Thank you in advanc for the chance to ask this question!
I can't provide a lot of information to you as I am asking a question for my father, who is 64 years old with chronic emphysema from smoking. About six weeks ago he came down with a cold which made it extra hard to breathe. The doctor didn't like his O2 stats so he was put on home oxygen.He was given prednisone which helped some. His cold has cleared up but his breathing never seemed to get back to what it was before the cold. He was given a chest X-Ray which was negative. He was then given A CT scan that showed two nodules in his right lung. One was small and the other was larger but I do not know measurements. My father said the doctor told him they might not be anything to worry about but he sent him for A PET scan which he had Friday. We get the results on monday. The doctor says my father is a good candidate for the Lung Volume Reduction Surgery and is currently looking for a high volume center to have this done. The doctor told my father that these nodules could be removed during the surgey (LVR). What do you think the odds are that the nodules could be cancer? And do you think the doctor would even be talking about this surgery if he thought there was a possibilty of these nodules being cancer? The doctor did mention that he would need to keep an eye on these nodules. I'm sorry I couldn't get any more information. I would have grabbed the CT report if I could have. I guess the PET scan will reveal more. Thanks for your time!
A nodule is usually a small, round shadow seen on chest x-ray anywhere in the lungs. A chest CT scan is usually the next test that is done because it is more sensitive and shows more detail than a chest x-ray. The shape, smoothness, and density of the nodule will be seen on the CT scan. This will help in determining what this could be. If your father has had previous chest x-rays or CT scans it would be helpful to locate them. Then his doctor could compare them with his most recent chest x-ray and CT scan. The comparison could be most helpful to his doctor, in interpreting these findings and the significance of the nodules. A positron emission tomography (PET) scan is a very accurate test to tell if a nodule is or is not cancer. However it is not perfect. This test is less reliable when the nodule is smaller than 1.5 cm in size.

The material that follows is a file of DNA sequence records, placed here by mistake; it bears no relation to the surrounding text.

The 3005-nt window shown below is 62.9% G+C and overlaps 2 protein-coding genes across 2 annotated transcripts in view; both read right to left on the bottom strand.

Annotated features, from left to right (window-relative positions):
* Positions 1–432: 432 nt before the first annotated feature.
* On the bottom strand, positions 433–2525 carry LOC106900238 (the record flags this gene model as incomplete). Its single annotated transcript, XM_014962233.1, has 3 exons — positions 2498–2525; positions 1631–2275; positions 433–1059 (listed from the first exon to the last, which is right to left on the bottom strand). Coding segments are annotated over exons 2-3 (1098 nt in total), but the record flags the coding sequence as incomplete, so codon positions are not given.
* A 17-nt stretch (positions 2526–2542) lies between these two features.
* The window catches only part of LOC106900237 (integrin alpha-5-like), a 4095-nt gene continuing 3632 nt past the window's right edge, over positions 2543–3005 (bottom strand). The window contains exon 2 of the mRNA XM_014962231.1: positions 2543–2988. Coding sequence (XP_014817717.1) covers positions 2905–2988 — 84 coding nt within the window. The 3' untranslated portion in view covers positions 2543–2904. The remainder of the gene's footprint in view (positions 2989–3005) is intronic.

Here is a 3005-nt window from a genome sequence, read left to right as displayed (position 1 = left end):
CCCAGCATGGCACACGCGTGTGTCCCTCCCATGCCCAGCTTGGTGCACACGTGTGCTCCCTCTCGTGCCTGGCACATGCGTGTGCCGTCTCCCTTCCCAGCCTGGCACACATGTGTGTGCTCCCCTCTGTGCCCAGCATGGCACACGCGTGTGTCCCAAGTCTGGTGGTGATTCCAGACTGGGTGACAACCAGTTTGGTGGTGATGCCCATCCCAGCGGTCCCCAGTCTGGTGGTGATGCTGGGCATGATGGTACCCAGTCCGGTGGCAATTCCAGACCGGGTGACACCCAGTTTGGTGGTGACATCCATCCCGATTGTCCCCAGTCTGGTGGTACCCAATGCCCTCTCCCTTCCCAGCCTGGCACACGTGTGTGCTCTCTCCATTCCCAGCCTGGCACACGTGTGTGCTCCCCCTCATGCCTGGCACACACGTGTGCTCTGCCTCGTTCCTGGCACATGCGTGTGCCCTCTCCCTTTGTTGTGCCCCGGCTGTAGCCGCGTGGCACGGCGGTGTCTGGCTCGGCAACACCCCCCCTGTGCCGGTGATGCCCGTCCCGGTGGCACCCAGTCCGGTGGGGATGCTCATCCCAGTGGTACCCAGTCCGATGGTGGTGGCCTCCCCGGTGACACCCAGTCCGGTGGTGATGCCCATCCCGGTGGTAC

Nodules are due to infections, inflammation, or tumors. Nodules that are 1 centimeter (10 millimeters) in size or smaller are very unlikely to be cancer. A nodule that will eventually grow may be unchanged for 6 months. The important thing is that they have not grown after 6 months. As long as your father feels well it is reasonable to repeat the CT scan in 6 months, again in another 6 months, and then, if no change is seen repeating the CT scan 2 years from when the nodules were first discovered. Only if they have grown would more testing be done to know what these nodules could be. When the nodules have not changed for 2 years they are considered stable and no further testing would be needed.
You will need to rely on the expertise of the lung doctor and the radiologist regarding their evaluation of your father as a good candidate for lung volume reduction surgery (LVRS). People with emphysema mainly in the upper lobes of the lungs and low baseline exercise capacity benefit from LVRS.
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